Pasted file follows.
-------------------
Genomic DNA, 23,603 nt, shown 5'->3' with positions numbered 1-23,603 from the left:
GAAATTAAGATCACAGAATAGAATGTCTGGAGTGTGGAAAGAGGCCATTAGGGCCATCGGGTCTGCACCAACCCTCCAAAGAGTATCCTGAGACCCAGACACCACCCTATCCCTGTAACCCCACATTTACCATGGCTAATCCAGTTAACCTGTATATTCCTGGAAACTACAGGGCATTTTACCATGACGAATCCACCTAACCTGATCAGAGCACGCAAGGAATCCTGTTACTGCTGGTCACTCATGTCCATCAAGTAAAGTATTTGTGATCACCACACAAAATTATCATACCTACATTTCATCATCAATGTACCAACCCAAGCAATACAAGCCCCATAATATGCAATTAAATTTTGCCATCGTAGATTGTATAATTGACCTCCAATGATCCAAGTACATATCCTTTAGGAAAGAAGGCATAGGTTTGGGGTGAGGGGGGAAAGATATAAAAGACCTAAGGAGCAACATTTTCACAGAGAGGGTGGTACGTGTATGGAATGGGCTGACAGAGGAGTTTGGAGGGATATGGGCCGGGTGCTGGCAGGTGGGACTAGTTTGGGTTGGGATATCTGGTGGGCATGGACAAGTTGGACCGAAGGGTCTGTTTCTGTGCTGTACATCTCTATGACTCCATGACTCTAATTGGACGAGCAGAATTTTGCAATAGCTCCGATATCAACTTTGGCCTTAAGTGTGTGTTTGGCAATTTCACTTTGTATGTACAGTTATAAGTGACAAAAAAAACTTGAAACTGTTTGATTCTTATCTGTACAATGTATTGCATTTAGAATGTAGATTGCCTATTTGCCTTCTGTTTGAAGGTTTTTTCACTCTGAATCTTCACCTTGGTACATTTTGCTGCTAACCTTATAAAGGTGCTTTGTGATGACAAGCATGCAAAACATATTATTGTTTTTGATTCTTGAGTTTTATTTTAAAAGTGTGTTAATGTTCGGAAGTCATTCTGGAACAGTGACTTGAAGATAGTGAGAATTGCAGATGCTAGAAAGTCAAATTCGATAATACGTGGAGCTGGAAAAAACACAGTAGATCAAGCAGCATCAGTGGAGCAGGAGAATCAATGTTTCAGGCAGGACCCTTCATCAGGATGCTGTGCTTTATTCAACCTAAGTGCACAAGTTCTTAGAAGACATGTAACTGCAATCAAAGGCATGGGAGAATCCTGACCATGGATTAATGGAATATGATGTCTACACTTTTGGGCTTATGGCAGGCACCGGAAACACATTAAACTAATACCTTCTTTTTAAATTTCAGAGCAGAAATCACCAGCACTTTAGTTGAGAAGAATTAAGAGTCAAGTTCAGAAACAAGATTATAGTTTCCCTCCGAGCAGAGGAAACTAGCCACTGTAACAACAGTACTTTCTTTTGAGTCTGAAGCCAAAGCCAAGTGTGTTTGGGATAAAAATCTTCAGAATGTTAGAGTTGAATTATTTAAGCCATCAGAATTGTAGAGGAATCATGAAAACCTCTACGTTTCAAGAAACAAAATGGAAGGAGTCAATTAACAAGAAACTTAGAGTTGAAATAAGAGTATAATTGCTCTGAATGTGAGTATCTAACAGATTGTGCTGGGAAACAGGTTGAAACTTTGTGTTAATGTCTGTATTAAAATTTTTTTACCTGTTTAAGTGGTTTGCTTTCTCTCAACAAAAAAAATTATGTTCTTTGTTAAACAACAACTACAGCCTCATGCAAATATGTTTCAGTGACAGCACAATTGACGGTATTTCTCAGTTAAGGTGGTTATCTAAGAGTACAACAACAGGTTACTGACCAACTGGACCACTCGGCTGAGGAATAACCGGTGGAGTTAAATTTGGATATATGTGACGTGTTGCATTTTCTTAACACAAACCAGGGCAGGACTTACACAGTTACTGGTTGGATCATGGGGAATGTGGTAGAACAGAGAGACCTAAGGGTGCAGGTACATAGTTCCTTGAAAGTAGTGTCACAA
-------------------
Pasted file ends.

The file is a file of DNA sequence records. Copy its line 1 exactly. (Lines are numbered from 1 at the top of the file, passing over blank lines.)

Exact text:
Genomic DNA, 23,603 nt, shown 5'->3' with positions numbered 1-23,603 from the left: